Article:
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While the power was actually on last night, Tim had been chatting to the staff at reception, and bounded up to me as I was attempting to write up some of the trip ready for blogging. I could see he was keen to impart some pearl of wisdom, so detached my fingers from the keyboard in anticipation, "man, that was spooky, you'll never guess what happened", "oh yeah, what's that then", probably not with the amount of keenness he'd been hoping for, but it didn't diminish his appetite for telling the story, "a massive blue butterfly just landed on my head while I was talking to the guys at reception, and I was about to swat it away, cos I don't like that sort of shit, and the guys shouted, 'no no, don't touch, good luck', and they told me it's a sign that someone in my family is watching over me, it's fucking crazy man". We already knew that the Burmese are a superstitious lot, why else would you let dogs and cows roam the roads with impunity, not to mention believing in reincarnation, but this was a nice way to be introduced to one of their beliefs, rather than reading it, or hearing second hand, it certainly put a huge smile on Tims face, and I think it may be safe to say, made his day, convinced by now that Granny iPad, aka Daw Pwa Sei, must indeed be watching over us, well him actually, but who am I to judge, it's a good story either way.
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Go Knee, or Gaungyi, (pronouced Gawn Yee), as I was corrected earlier, much to their amusement, told us he couldn't take us out today as he had business elsewhere to attend to, instead Azani, who had driven up with us from Mandalay, would be our driver for the day. First up on the sight seeing was the Governor House, hoping to get a look inside this time, although we had been told no photo's. The drive through Pyin Oo Lwin, or Maymo as it was previously known, is worth the trip on its own, rich in flower growers, very little traffic to speak of, and gloriously colourful miniature horse drawn carriages all over the place. As usual there were cows and dogs running, or ambling more like, all over, one dark brown cow had just settled and flumped himself down on the centre lines of the road, leaving the traffic to swerve around him, didn't even flap an ear as mopeds and cars rattled past him, they in turn treated it as a perfectly normal occurrence. Another thing you notice here, is the ceaseless metallic drone of cicada beetles which echoes all around, you never see them, but can't escape their sound.
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On arrival at the Governor House, it seemed as if we were going to be out of luck, but Azani made a phone call and a couple of lads from the hotel that own the place turned up within minutes and we were inside. Having believed at first that this was the original building, we were informed by the two lads that came up to let us in, that it had been all but destroyed by Japanese bombing in WW2, but had been rebuilt in 2005 as close to the original as possible. Judging by the original old photographs on display on the walls, they had done a pretty damn fine job, and then went the extra yard by having mannequins of colonial British household members dotted about, as well as photos of the last Governor and his, (mainly Indian), entourage hanging on the walls, 'Watts and Skeen, Mandalay' signed in the bottom corner of the photo's. All through this mansion house were photo's by Watts and Skeen, showing how each part had looked all those years ago, and if we hadn't been told the story of the place having been obliterated by bombing, I would never have doubted this was the original.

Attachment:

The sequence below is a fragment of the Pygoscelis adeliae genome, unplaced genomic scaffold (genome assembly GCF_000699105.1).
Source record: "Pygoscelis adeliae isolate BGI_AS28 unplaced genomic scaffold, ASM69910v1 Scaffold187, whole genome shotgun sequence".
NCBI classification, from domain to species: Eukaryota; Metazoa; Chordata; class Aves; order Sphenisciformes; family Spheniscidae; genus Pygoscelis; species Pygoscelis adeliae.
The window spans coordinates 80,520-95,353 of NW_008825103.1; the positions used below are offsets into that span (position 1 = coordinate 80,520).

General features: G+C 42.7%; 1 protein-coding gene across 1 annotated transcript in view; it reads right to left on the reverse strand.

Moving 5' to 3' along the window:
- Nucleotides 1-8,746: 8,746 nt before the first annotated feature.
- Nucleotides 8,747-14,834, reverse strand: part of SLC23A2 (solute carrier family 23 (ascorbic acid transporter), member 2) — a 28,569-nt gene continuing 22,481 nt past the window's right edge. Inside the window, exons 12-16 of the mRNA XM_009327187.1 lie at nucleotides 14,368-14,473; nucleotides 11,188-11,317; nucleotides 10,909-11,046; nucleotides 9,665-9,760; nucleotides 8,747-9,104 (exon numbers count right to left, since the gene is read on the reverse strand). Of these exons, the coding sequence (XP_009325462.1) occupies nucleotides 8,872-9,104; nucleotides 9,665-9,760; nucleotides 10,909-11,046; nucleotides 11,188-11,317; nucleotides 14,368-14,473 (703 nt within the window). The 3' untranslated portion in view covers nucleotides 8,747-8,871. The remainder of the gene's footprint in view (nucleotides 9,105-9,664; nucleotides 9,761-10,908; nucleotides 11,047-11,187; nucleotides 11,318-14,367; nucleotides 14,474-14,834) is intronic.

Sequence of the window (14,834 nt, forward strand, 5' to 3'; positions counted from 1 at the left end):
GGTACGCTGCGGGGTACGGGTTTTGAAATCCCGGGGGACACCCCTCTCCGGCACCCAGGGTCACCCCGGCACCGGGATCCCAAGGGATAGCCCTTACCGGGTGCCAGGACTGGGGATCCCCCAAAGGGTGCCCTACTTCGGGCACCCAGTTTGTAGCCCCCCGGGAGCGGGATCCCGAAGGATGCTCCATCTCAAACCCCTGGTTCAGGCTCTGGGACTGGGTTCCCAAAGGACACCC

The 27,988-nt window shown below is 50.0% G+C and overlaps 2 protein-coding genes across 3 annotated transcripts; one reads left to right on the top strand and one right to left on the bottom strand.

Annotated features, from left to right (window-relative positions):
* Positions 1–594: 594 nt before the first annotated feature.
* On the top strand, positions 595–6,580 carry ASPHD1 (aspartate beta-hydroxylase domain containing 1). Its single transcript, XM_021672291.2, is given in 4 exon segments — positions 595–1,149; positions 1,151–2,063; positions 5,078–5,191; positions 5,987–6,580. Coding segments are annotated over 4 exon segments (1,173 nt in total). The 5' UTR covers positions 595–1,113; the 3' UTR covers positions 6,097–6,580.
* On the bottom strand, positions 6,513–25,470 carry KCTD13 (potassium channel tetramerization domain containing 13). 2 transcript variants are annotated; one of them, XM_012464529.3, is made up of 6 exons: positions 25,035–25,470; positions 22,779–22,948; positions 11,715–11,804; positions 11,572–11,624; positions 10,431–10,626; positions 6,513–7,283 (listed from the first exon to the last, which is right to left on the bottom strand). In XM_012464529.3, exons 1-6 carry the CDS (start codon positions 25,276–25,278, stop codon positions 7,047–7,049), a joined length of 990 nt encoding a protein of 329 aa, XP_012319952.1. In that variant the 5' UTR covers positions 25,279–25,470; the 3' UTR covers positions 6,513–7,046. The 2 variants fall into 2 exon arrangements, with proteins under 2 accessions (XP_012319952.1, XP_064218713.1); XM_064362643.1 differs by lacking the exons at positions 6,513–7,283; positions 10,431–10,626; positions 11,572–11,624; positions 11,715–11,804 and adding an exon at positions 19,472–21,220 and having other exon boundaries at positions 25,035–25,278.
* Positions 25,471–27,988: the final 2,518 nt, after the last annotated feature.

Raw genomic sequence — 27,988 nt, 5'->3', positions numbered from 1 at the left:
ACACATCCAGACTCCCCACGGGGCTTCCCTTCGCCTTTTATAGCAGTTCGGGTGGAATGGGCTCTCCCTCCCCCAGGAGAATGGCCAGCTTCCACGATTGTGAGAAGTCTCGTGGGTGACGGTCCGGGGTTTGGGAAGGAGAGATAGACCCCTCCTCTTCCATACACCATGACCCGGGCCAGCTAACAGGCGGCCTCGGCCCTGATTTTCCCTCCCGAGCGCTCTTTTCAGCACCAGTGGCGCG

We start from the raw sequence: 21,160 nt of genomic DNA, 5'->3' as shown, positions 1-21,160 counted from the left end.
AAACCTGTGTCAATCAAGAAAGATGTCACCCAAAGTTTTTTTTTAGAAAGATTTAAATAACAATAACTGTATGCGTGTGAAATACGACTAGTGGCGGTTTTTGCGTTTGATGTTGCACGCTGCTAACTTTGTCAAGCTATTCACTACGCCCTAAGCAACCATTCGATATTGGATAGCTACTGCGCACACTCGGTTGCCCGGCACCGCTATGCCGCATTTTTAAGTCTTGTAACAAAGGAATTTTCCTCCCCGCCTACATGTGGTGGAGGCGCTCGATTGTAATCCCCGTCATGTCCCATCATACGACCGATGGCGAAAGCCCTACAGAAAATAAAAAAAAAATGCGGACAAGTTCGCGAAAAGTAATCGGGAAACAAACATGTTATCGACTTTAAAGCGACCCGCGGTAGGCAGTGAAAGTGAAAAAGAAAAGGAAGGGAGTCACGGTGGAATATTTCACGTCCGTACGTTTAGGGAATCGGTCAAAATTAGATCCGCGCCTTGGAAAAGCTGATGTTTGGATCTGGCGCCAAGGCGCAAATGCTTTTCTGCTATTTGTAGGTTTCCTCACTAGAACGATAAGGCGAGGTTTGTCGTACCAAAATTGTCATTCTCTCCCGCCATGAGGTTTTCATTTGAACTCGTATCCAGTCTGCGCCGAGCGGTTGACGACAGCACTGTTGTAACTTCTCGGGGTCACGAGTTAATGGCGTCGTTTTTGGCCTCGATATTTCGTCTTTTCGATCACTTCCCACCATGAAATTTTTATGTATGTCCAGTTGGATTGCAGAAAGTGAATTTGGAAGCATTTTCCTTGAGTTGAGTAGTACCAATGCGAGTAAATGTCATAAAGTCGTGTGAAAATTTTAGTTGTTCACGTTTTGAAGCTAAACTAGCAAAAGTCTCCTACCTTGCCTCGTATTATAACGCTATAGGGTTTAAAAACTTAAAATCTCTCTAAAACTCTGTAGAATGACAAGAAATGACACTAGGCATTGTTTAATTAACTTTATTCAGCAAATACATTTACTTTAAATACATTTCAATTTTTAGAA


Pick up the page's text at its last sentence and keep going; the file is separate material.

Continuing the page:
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Driving away from the Governor House, I was hoping we'd stop in at the All Saints Church again, I felt there was more to be found out there,  but Tim wasn't keen so I didn't push it. Azani took us to the bank in the town centre so we could change up some money, where two more of my Benjamin Franklins were turned back at me, "please, you have better?", pointing to the slight creases in the middle, so I handed over my last two undamaged notes, (they did have those little stamps on one side though, but the teller didn't look both sides thankfully, I felt guilty, as if I were peddling counterfeit notes), and figured I'd work something out along the way, hoping that 180,000 Kyats ought at least to last me until Rangoon in five days time. A stones throw from the bank was the Purcell Tower, a not particularly spectacular tower, with a clock at the top, apparently the clock tower was a gift from Queen Victoria, and it chimes 16 notes before the hour, the same as London’s Big Ben, although the date stamped on it is 1936, so I'm not sure what that signifies.